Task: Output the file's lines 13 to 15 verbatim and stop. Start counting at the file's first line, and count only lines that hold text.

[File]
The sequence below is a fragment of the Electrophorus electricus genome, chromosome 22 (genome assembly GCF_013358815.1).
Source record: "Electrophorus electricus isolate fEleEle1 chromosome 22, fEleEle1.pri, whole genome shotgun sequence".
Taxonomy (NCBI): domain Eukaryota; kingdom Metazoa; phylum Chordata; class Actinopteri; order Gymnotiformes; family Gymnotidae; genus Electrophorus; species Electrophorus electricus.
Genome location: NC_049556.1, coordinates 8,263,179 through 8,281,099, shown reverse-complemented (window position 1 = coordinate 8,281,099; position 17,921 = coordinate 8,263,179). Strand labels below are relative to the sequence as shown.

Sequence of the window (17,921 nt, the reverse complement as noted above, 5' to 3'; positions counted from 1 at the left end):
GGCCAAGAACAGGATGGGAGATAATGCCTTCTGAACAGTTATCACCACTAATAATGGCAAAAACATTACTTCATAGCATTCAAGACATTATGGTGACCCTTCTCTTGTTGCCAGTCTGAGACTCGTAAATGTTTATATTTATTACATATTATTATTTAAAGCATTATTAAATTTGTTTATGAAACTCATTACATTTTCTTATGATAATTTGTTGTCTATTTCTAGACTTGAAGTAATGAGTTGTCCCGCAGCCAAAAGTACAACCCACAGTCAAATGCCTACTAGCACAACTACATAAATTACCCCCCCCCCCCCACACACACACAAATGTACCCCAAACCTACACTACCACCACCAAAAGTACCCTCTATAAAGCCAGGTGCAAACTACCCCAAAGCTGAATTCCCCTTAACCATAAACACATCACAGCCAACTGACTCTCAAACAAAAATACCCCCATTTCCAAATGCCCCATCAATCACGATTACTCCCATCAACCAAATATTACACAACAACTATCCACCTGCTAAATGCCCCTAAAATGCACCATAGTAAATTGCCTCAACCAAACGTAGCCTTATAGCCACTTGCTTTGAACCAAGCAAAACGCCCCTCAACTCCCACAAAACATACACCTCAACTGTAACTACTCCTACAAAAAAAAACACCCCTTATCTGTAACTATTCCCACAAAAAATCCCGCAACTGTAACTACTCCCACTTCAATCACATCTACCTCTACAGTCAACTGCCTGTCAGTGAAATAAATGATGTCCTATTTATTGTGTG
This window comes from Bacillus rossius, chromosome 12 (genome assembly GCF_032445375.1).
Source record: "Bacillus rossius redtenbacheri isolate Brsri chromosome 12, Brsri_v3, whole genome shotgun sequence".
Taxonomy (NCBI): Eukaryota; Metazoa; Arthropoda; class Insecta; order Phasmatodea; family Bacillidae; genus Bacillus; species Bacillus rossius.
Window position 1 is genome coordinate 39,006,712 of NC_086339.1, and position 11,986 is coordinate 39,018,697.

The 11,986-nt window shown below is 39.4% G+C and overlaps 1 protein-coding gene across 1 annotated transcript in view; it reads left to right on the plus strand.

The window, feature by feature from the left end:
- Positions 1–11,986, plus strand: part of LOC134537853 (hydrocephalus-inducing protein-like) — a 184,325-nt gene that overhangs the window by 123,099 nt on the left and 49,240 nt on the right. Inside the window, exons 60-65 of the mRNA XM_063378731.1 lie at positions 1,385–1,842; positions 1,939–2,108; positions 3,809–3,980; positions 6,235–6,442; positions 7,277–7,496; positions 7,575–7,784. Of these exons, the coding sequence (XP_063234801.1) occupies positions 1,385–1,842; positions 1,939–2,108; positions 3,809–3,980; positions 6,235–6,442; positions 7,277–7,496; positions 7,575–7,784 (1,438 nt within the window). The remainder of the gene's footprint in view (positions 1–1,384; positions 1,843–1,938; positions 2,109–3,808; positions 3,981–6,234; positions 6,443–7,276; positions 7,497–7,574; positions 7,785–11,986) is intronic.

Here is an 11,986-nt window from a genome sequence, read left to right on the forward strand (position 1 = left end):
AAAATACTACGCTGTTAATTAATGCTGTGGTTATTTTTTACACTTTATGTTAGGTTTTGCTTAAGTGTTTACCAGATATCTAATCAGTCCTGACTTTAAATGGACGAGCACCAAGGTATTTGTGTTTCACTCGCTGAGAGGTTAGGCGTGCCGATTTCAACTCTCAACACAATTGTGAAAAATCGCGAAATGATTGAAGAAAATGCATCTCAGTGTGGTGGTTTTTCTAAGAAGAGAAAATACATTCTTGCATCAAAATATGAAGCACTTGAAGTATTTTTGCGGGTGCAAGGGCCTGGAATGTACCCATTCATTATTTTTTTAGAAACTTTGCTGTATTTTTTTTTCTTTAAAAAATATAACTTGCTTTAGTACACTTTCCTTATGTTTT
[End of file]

- Positions 1–11,986, plus strand: part of LOC134537853 (hydrocephalus-inducing protein-like) — a 184,325-nt gene that overhangs the window by 123,099 nt on the left and 49,240 nt on the right. Inside the window, exons 60-65 of the mRNA XM_063378731.1 lie at positions 1,385–1,842; positions 1,939–2,108; positions 3,809–3,980; positions 6,235–6,442; positions 7,277–7,496; positions 7,575–7,784. Of these exons, the coding sequence (XP_063234801.1) occupies positions 1,385–1,842; positions 1,939–2,108; positions 3,809–3,980; positions 6,235–6,442; positions 7,277–7,496; positions 7,575–7,784 (1,438 nt within the window). The remainder of the gene's footprint in view (positions 1–1,384; positions 1,843–1,938; positions 2,109–3,808; positions 3,981–6,234; positions 6,443–7,276; positions 7,497–7,574; positions 7,785–11,986) is intronic.

Here is an 11,986-nt window from a genome sequence, read left to right on the forward strand (position 1 = left end):
AAAATACTACGCTGTTAATTAATGCTGTGGTTATTTTTTACACTTTATGTTAGGTTTTGCTTAAGTGTTTACCAGATATCTAATCAGTCCTGACTTTAAATGGACGAGCACCAAGGTATTTGTGTTTCACTCGCTGAGAGGTTAGGCGTGCCGATTTCAACTCTCAACACAATTGTGAAAAATCGCGAAATGATTGAAGAAAATGCATCTCAGTGTGGTGGTTTTTCTAAGAAGAGAAAATACATTCTTGCATCAAAATATGAAGCACTTGAAGTATTTTTGCGGGTGCAAGGGCCTGGAATGTACCCATTCATTATTTTTTTAGAAACTTTGCTGTATTTTTTTTTCTTTAAAAAATATAACTTGCTTTAGTACACTTTCCTTATGTTTT